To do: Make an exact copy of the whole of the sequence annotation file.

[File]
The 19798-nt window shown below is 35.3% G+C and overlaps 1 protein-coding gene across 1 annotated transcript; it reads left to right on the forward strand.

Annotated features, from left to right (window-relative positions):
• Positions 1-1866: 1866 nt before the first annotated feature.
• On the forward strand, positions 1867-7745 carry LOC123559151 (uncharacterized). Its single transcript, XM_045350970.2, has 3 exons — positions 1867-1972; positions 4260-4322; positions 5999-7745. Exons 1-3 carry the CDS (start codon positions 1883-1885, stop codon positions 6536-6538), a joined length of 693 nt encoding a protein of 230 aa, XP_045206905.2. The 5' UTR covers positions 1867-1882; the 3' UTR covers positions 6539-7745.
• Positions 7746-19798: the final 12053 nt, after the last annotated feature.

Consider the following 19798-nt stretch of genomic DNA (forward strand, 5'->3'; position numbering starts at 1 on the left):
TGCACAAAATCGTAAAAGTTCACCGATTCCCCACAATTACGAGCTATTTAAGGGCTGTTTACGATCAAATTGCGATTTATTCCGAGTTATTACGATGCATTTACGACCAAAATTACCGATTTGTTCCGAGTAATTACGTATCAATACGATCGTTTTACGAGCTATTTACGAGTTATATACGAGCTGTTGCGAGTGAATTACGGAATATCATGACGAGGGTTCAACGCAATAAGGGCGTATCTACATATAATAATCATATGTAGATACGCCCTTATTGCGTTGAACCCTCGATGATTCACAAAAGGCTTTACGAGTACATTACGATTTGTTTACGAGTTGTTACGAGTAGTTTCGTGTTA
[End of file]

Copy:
The 19798-nt window shown below is 35.3% G+C and overlaps 1 protein-coding gene across 1 annotated transcript; it reads left to right on the forward strand.

Annotated features, from left to right (window-relative positions):
• Positions 1-1866: 1866 nt before the first annotated feature.
• On the forward strand, positions 1867-7745 carry LOC123559151 (uncharacterized). Its single transcript, XM_045350970.2, has 3 exons — positions 1867-1972; positions 4260-4322; positions 5999-7745. Exons 1-3 carry the CDS (start codon positions 1883-1885, stop codon positions 6536-6538), a joined length of 693 nt encoding a protein of 230 aa, XP_045206905.2. The 5' UTR covers positions 1867-1882; the 3' UTR covers positions 6539-7745.
• Positions 7746-19798: the final 12053 nt, after the last annotated feature.

Consider the following 19798-nt stretch of genomic DNA (forward strand, 5'->3'; position numbering starts at 1 on the left):
TGCACAAAATCGTAAAAGTTCACCGATTCCCCACAATTACGAGCTATTTAAGGGCTGTTTACGATCAAATTGCGATTTATTCCGAGTTATTACGATGCATTTACGACCAAAATTACCGATTTGTTCCGAGTAATTACGTATCAATACGATCGTTTTACGAGCTATTTACGAGTTATATACGAGCTGTTGCGAGTGAATTACGGAATATCATGACGAGGGTTCAACGCAATAAGGGCGTATCTACATATAATAATCATATGTAGATACGCCCTTATTGCGTTGAACCCTCGATGATTCACAAAAGGCTTTACGAGTACATTACGATTTGTTTACGAGTTGTTACGAGTAGTTTCGTGTTA